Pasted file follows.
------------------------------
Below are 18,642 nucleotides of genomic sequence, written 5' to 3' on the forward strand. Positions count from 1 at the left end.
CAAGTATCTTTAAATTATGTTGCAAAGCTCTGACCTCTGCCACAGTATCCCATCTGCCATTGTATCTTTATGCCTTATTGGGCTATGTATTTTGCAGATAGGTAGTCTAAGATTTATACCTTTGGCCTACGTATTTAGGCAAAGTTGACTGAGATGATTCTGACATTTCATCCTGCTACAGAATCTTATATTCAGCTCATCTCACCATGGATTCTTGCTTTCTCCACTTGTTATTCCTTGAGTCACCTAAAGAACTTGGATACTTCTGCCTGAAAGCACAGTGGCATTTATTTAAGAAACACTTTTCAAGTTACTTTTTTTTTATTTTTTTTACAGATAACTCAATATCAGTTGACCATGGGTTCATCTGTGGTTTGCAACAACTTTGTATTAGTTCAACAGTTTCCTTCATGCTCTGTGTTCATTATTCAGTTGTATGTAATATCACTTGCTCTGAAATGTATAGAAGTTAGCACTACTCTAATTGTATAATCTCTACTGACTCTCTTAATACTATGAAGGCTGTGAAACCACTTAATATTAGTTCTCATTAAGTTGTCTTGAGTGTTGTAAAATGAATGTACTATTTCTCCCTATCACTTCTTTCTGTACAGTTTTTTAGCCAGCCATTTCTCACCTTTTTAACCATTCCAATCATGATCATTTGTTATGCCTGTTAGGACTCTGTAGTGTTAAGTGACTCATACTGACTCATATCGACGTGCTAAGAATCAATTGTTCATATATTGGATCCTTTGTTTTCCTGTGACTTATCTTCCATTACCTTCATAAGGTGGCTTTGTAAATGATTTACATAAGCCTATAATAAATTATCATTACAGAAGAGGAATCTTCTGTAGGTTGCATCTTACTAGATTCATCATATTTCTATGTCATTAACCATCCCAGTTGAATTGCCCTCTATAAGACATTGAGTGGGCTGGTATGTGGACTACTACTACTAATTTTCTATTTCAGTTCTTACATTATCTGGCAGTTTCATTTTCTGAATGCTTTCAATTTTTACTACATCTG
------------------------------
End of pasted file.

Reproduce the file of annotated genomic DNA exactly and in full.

Below are 18,642 nucleotides of genomic sequence, written 5' to 3' on the forward strand. Positions count from 1 at the left end.
CAAGTATCTTTAAATTATGTTGCAAAGCTCTGACCTCTGCCACAGTATCCCATCTGCCATTGTATCTTTATGCCTTATTGGGCTATGTATTTTGCAGATAGGTAGTCTAAGATTTATACCTTTGGCCTACGTATTTAGGCAAAGTTGACTGAGATGATTCTGACATTTCATCCTGCTACAGAATCTTATATTCAGCTCATCTCACCATGGATTCTTGCTTTCTCCACTTGTTATTCCTTGAGTCACCTAAAGAACTTGGATACTTCTGCCTGAAAGCACAGTGGCATTTATTTAAGAAACACTTTTCAAGTTACTTTTTTTTTATTTTTTTTACAGATAACTCAATATCAGTTGACCATGGGTTCATCTGTGGTTTGCAACAACTTTGTATTAGTTCAACAGTTTCCTTCATGCTCTGTGTTCATTATTCAGTTGTATGTAATATCACTTGCTCTGAAATGTATAGAAGTTAGCACTACTCTAATTGTATAATCTCTACTGACTCTCTTAATACTATGAAGGCTGTGAAACCACTTAATATTAGTTCTCATTAAGTTGTCTTGAGTGTTGTAAAATGAATGTACTATTTCTCCCTATCACTTCTTTCTGTACAGTTTTTTAGCCAGCCATTTCTCACCTTTTTAACCATTCCAATCATGATCATTTGTTATGCCTGTTAGGACTCTGTAGTGTTAAGTGACTCATACTGACTCATATCGACGTGCTAAGAATCAATTGTTCATATATTGGATCCTTTGTTTTCCTGTGACTTATCTTCCATTACCTTCATAAGGTGGCTTTGTAAATGATTTACATAAGCCTATAATAAATTATCATTACAGAAGAGGAATCTTCTGTAGGTTGCATCTTACTAGATTCATCATATTTCTATGTCATTAACCATCCCAGTTGAATTGCCCTCTATAAGACATTGAGTGGGCTGGTATGTGGACTACTACTACTAATTTTCTATTTCAGTTCTTACATTATCTGGCAGTTTCATTTTCTGAATGCTTTCAATTTTTACTACATCTG